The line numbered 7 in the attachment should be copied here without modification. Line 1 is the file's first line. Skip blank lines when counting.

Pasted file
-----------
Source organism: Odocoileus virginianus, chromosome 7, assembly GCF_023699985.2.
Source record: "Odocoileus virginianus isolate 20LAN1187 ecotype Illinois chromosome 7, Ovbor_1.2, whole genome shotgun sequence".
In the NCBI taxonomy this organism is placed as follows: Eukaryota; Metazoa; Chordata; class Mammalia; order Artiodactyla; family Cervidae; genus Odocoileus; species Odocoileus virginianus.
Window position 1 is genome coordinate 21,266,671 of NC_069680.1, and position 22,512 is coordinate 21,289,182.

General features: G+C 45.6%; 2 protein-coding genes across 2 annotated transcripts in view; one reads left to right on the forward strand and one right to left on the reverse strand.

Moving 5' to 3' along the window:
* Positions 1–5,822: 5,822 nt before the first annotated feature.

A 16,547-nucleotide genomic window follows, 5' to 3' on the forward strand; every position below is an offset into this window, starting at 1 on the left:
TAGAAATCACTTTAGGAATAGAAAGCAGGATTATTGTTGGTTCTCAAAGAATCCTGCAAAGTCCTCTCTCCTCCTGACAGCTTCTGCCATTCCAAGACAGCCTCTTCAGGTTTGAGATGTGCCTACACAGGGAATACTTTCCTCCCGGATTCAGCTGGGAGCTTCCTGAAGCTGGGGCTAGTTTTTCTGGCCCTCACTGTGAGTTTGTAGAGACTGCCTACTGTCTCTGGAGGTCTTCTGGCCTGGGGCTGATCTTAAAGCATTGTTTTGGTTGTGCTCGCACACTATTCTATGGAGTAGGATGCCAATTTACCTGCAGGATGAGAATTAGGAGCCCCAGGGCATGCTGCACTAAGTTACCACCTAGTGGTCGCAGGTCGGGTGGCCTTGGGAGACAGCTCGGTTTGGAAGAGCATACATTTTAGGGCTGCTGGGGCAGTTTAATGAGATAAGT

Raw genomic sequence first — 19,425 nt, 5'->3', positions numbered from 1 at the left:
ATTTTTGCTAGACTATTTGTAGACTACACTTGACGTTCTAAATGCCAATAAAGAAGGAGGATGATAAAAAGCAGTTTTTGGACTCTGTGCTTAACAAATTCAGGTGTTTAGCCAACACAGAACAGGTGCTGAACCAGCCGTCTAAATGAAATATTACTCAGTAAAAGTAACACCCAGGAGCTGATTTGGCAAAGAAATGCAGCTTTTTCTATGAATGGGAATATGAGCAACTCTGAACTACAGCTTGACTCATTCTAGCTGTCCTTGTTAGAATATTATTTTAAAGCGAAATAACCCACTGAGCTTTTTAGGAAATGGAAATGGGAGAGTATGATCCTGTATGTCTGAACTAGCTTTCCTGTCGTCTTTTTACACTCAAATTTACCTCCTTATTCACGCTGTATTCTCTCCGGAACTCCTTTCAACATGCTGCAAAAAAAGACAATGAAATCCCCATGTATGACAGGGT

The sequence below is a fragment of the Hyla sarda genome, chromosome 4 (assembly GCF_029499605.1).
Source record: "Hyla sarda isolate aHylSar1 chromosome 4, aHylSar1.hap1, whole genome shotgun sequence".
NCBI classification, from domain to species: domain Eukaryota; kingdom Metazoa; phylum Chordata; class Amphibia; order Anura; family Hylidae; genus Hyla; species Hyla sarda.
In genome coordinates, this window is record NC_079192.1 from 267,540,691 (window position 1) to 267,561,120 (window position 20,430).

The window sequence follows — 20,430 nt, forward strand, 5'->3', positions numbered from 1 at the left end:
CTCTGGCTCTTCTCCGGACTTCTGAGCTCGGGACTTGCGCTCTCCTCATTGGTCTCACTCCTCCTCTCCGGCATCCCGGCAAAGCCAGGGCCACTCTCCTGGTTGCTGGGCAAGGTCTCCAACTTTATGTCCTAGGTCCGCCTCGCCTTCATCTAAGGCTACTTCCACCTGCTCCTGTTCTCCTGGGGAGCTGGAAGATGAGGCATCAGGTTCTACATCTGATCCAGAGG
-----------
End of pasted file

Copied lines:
* Positions 1–5,822: 5,822 nt before the first annotated feature.